Ingram says Airgo is a constant-pressure system with a check valve that continually senses pressure and opens as needed so air will flow into the tires.
He says that the seals are made of carbon graphite and hardened steal to stand up to the pressure. According to Ingram, the system is fully mechanical and pneumatic, requiring electricity only to power the warning indicator light for lost inflation.
While Ingram says Airgo can keep a tire inflicted with a sizeable hole inflated thanks to its high cubic capacity, he says “most truck tires are destroyed over time by a low-pressure leak.”
Ingram says a key feature of the Airgo system is that it does not vent through the hubcap as some systems do. “Every rotary seal, even ours, will weep or leak air,” he explains. “Ours leaks a lot less than a lip seal and it leaks into the atmosphere. We feel that is better than sending it through the hub and then venting from the axle. That approach risks pressurizing the hub and blowing out the rear seals. If that happens, you lose the oil and burn out bearings.”
The Airgo system is available both as an OEM option or a retrofit. As for future offerings, Ingram says a drive-axle system prototype is being tested. He also notes Airgo is “looking at technology to further improve the product and keep making it more user friendly.”
According to Jim Beverly, chief engineer for advanced chassis control, the Dana Spicer Tire Maintenance System (TMS), which is marketed by Roadranger, is an active but not constant-pressure “smart” system controlled by a microprocessor.
“Unlike a regulator-based system, ours does not put continuous pressure on the seals and lines, which can wear them down,” he remarks. “Instead it checks each tire at startup and then every 10 minutes, inflating them as needed.” Beverly notes the system's programmable inflation threshold can be set at a 10% or 20% below optimum pressure.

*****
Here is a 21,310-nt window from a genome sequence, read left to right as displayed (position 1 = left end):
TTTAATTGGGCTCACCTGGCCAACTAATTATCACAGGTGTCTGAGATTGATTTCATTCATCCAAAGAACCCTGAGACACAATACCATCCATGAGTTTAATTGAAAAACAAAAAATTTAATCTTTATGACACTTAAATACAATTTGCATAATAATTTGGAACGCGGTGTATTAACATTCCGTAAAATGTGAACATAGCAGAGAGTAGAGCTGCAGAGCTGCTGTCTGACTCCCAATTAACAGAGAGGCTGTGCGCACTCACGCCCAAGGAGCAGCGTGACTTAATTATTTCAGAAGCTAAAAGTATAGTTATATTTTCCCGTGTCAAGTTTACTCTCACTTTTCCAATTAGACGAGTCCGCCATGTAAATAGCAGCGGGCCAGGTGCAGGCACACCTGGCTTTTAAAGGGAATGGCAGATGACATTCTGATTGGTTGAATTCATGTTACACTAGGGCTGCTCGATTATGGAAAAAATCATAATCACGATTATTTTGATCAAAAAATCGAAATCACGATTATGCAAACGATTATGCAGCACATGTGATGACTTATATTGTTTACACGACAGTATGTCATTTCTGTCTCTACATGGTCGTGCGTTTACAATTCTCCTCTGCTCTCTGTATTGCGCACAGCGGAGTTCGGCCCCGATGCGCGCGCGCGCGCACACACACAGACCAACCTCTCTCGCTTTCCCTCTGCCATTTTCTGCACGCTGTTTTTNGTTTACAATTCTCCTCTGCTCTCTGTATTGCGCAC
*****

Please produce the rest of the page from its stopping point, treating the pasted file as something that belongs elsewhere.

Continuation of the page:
“TMS has a sealed wheel end,” he points out. “The system uses an axle tube to vent externally. Since we don't vent through the hubcap, water can't get in if the trailer is positioned in a dock area that's submerged.”
Since TMS is a computerized “smart system,” Beverly says it offers data links for transmitting tire information via satellite-based communication systems to warn of problems or schedule maintenance.
Beverly says TMS is offered only for trailer use and system purchasers cover a broad cross-section of highway operations, including tankers and fleets running wide single tires in place of duals.
The TREAD Act “has increased awareness but it's not having a major impact because buyers are looking at automatic inflation in terms of payback,” says Beverly “We expect our product will deliver ROI between 12 and 18 months.
“TMS will fulfill the expected TREAD Act requirements because it directly measures pressure with a transducer,” he continues. “It can warn of reduced pressure at the threshold that would be mandated.”
According to product manager Rick Bevington, Hendrickson's new TIREMAAX is “a smart system that comes with its own ECU to be as exact as possible with tire pressures.”
Bevington says the Hendrickson-designed TIREMAAX will succeed the existing Hendrickson Tire Inflation System (HTIS) which is based on Dana Spicer's product.
“TIREMAAX will also feature as standard several improved components, including stainless steel braided hoses,” he notes. “The system will check tire pressure every ten minutes.”
A key feature of the system is an indicator light that communicates information about the system.
“If up to 10 lb.. of pressure are lost, the system will work without notifying the driver,” explains Bevington. “If pressure falls below that 10-lb. threshold between the 10-minute cycle of checks, drivers will see the light activated. If the loss is severe — a blown tire — the system's logic will shut it down until the problem is addressed.”
Bevington says that TIREMAAX, like HTIS, is not a constant-pressure system. “Our years of experience as an axle and suspension supplier tell us that pressure kills seals in rotary unions because heat builds up,” he states. “To build a system that will last we use the ECU to check tires every ten minutes. And if a component inside the hub goes, you don't want the wheel end pressurized.
“Another nice feature,” he adds, “is we vent only through the axle to avoid pathways into the hub cavity, which should remain pristine.”